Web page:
Last night the number of prisoners in custody in Mountjoy Prison reached 691, which is 151 more than the maximum safe custody limit of 540 recommended by the Inspector of Prisons in 2009. Prisoners were accommodated in the same beds in the basement of Mountjoy, sleeping head to foot. The Irish Penal Reform Trust, who obtained these figures, states that we need no further demonstration that imprisonment is not working, and that we do not need Thornton Hall. What we need is to stem the continuous rise in the prison population through early intervention and prevention policies, coupled with appropriate investment and better co-ordination of reintegration initiatives.
The latest report from the Irish Penal Reform Trust, “It’s like stepping on a landmine…” – Reintegration of Prisoners in Ireland, details 14 recommendations to address high recidivism rates in Ireland, which see almost 50% of prisoners return to prison within 4 years of release.
Speaking at the launch today, Agnieszka Martynowicz, co-author of the report said:
“The effective reintegration of prisoners is central not only to the individual’s progress, and to the reduction of harm caused by a period in custody, but also to the reduction in overall numbers of people imprisoned in the State. It is essential that we invest the money that would otherwise go into creating more prison spaces in the proper resourcing of reintegration services and supports.”
Pat Conway, Director of Services with NIACRO (Northern Ireland Association for the Care and Resettlement of Offenders) spoke about the human rights approach to reintegration. With recidivism rates among young prisoners as high as 70% in Northern Ireland, more resources should be put into diversion, care and resettlement: “If you have resettlement that works, you are going to see fewer people going into prison.”
A former offender who has engaged with the Business in the Community Linkage programme spoke about the difficulties of adjusting to the pace of life outside, and about the necessity of supports and services post-release to prevent a return to prison: “Prison is a place that can destroy your confidence and your self-esteem; it’s also a place that can build your confidence.”
Lisa Cuthbert, Director of PACE, a community based voluntary agency that works in the areas of training, employment and accommodation with former prisoners, emphasized the need to maintain levels of rehabilitative services in a time of cutbacks. She also identified that investing in prevention and early intervention will lead to a reduced need for resources in prison, and consequently a reduced need for services post-release:
“Forty years ago we saw there was a link between social needs and crime. There is a depth of knowledge now, but with knowledge comes responsibility and accountability. We need to do something about it. We don’t do enough to prevent all the factors that we know cause crime.”
“It’s like stepping on a landmine…” – Reintegration of Prisoners in Ireland
The IPRT report assesses the current provision of reintegration services and support for prisoners before and after their release from prison, identifies a number of key systemic failures, and makes 14 clear recommendations for necessary improvements. The report received support from the Community Foundation for Ireland and the St Stephens Green Trust. To access the report, including a summary of key findings, please see details of the content of the report here as well as a link to the report itself.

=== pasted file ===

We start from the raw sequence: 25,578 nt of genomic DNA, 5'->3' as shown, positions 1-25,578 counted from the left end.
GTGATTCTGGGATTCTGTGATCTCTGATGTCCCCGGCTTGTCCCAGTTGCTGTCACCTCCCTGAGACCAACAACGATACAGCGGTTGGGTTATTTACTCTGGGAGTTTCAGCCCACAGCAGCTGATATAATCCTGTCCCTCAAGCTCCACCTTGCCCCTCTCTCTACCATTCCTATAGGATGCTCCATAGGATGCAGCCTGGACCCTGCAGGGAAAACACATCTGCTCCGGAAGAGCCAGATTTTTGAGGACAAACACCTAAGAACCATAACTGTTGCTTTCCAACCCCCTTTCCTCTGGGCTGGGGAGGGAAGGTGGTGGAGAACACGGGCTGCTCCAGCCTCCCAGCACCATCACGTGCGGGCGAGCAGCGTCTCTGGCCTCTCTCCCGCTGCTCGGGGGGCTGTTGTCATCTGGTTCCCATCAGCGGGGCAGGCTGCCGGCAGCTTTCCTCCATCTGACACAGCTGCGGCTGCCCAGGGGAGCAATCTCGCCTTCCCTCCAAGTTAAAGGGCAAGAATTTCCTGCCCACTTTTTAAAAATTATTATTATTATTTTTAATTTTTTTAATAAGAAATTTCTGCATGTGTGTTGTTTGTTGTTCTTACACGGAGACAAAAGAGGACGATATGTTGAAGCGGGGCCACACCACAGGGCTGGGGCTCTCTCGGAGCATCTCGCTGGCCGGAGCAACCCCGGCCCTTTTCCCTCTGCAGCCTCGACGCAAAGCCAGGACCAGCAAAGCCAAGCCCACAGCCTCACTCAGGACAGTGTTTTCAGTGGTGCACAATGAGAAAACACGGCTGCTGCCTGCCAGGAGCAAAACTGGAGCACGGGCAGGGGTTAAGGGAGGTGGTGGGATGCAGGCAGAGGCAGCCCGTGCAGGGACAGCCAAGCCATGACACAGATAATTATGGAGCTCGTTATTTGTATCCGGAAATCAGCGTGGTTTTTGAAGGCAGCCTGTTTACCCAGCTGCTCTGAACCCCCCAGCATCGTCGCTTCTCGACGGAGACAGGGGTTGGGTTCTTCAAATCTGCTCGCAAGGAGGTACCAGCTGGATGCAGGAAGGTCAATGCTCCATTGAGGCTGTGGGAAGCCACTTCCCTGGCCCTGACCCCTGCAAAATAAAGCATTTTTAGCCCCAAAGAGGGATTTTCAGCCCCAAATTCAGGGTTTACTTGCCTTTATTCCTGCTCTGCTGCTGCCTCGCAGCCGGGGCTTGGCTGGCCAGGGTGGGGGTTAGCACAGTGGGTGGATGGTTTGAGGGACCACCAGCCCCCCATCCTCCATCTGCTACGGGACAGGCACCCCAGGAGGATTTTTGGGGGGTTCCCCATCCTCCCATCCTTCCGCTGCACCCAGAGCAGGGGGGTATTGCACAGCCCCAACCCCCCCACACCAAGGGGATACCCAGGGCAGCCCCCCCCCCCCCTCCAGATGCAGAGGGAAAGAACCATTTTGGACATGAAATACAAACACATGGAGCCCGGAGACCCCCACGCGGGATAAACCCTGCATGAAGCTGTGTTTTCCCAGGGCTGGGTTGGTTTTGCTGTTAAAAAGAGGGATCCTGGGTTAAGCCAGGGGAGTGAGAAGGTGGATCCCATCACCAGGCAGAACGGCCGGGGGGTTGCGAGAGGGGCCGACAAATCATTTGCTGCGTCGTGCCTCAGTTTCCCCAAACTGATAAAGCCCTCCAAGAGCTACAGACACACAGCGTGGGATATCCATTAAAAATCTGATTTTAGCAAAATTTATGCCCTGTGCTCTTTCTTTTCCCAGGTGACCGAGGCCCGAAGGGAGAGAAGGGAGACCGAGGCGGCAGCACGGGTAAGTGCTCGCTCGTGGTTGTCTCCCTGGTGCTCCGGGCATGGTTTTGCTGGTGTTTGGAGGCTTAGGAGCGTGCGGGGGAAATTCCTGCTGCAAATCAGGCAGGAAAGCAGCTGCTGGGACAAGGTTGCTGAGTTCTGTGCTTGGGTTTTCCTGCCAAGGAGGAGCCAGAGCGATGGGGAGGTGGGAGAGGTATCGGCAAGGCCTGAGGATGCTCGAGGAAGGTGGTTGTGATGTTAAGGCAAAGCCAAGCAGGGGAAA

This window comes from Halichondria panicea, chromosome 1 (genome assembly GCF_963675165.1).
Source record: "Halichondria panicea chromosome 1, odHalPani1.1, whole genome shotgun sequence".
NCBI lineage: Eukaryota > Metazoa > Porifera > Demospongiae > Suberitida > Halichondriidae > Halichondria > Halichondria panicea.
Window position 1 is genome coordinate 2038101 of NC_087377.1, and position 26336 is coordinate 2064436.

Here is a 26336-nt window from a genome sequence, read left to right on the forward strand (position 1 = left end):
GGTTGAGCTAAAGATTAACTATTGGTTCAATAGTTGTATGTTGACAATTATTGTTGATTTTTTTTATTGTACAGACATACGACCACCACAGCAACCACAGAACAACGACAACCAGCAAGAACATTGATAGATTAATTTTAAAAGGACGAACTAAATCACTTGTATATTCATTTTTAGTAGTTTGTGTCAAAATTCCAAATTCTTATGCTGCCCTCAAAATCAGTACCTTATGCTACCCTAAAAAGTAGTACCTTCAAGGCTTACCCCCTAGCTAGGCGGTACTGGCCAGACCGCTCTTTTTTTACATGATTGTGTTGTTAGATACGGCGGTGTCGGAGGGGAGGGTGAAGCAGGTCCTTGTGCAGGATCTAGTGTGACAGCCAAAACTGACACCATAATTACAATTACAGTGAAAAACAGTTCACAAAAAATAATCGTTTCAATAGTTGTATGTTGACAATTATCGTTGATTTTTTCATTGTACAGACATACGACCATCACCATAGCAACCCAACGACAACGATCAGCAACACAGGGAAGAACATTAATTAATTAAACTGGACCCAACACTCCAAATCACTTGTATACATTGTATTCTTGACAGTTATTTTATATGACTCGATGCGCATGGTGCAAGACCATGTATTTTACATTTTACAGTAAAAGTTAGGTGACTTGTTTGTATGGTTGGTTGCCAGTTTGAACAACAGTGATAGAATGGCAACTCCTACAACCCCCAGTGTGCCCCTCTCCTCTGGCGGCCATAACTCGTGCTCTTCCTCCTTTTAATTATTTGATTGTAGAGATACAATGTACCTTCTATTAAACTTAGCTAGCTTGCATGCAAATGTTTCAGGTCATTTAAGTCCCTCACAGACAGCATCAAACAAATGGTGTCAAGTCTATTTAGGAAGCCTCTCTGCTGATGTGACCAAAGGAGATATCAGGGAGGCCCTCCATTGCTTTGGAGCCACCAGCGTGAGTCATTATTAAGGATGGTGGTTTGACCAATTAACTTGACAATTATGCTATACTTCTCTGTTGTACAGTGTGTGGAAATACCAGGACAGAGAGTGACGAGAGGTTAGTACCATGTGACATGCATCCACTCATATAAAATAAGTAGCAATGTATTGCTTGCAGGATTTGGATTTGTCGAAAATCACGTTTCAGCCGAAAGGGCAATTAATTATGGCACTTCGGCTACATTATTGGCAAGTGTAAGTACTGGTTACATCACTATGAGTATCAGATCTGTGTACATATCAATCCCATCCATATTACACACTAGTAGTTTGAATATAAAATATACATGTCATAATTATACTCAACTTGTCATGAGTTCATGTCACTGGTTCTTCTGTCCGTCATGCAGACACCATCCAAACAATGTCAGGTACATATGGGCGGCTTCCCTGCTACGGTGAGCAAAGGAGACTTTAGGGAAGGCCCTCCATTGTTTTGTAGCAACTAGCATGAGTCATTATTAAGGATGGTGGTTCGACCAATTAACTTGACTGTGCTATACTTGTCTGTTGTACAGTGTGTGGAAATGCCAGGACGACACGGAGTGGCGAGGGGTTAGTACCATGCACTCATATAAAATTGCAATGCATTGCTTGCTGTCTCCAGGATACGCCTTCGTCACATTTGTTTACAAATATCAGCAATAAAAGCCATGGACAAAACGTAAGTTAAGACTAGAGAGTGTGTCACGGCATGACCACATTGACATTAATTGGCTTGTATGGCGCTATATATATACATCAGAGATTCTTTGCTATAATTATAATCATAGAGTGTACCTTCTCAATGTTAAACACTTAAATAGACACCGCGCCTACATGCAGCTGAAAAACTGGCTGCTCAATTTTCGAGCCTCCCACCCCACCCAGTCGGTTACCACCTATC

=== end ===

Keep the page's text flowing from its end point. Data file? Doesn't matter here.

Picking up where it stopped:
On publication of the report, IPRT is making three clear calls:
1. There is an urgent need for ‘second chance’ legislation in Ireland: The Spent Convictions Bill introduced in 2007 has stalled. It needs to be reintroduced and passed with urgency. The lack of such legislation in Ireland presents a significant barrier to employment, education/training, and other areas of life, and thus increases the risks of reoffending.
2. Access to rehabilitative services and support should be made available to all prisoners, not only those serving longer sentences. Integrated Sentence Management is currently limited to those serving sentences of 12mths or more, and is therefore only available to 30% of prisoners.
3. There is an urgent need to extend mental health diversion service, such as the Prison In-reach Court Liaison Service at Cloverhill, all prisons. There is no equality of provision of services and support across the prison estate.
Spent Convictions Bill (2007)
Spent Convictions legislation is a means whereby after a set period following a criminal conviction, provided no further offences have been committed, a person no longer has to declare his/her criminal record. The lack of this legislation is a significant barrier to employment, and thus increases the risks of reoffending. (It also presents barriers to education/training, insurance, travel and even mortgages in some cases.) Ireland is one of the only countries in the EU and even in the Council of Europe area, to not have Spent Convictions legislation; the UK has had it since 1974. It was introduced into the Dáil by in 2007, but has since stalled – in a recent Dáil Question (25th March 2010) Minister Andrews said it is sitting on his table.
Latest posts by Fíona Ní Chinnéide (see all)
- Ireland’s examination by the UN Committee against Torture - May 23, 2011
- Ireland’s Shame as European Torture Committee Presents Damning Indictment of Irish Prison System - February 10, 2011
- Young offenders’ capacity for rehabilitation undermined by imprisonment in St Patrick’s Institution - February 10, 2011
- 6,681 imprisoned for non-payment of fines as legislation awaits full commencement - February 2, 2011
- IPRT Welcomes the Labour Penal Reform Policy Document Launched Today - January 11, 2011